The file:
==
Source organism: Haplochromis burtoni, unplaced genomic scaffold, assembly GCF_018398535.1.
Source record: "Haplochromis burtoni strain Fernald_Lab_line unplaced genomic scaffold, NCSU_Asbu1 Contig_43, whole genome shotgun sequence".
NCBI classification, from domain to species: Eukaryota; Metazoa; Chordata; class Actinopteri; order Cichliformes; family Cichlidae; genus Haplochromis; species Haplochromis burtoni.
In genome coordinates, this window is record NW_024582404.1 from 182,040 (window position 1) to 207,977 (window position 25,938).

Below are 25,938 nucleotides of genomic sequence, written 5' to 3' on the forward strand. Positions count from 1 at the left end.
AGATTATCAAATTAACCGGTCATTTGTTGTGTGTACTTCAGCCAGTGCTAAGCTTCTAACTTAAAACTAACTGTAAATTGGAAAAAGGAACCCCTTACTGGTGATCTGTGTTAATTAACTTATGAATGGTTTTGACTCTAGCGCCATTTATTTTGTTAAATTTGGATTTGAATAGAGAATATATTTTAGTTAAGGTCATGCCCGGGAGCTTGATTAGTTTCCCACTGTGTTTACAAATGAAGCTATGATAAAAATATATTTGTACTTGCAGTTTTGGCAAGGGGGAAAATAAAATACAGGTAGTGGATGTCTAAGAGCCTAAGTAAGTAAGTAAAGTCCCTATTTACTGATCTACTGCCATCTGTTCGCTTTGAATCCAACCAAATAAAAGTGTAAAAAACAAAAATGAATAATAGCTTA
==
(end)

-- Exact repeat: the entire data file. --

Source organism: Haplochromis burtoni, unplaced genomic scaffold, assembly GCF_018398535.1.
Source record: "Haplochromis burtoni strain Fernald_Lab_line unplaced genomic scaffold, NCSU_Asbu1 Contig_43, whole genome shotgun sequence".
NCBI classification, from domain to species: Eukaryota; Metazoa; Chordata; class Actinopteri; order Cichliformes; family Cichlidae; genus Haplochromis; species Haplochromis burtoni.
In genome coordinates, this window is record NW_024582404.1 from 182,040 (window position 1) to 207,977 (window position 25,938).

Below are 25,938 nucleotides of genomic sequence, written 5' to 3' on the forward strand. Positions count from 1 at the left end.
AGATTATCAAATTAACCGGTCATTTGTTGTGTGTACTTCAGCCAGTGCTAAGCTTCTAACTTAAAACTAACTGTAAATTGGAAAAAGGAACCCCTTACTGGTGATCTGTGTTAATTAACTTATGAATGGTTTTGACTCTAGCGCCATTTATTTTGTTAAATTTGGATTTGAATAGAGAATATATTTTAGTTAAGGTCATGCCCGGGAGCTTGATTAGTTTCCCACTGTGTTTACAAATGAAGCTATGATAAAAATATATTTGTACTTGCAGTTTTGGCAAGGGGGAAAATAAAATACAGGTAGTGGATGTCTAAGAGCCTAAGTAAGTAAGTAAAGTCCCTATTTACTGATCTACTGCCATCTGTTCGCTTTGAATCCAACCAAATAAAAGTGTAAAAAACAAAAATGAATAATAGCTTA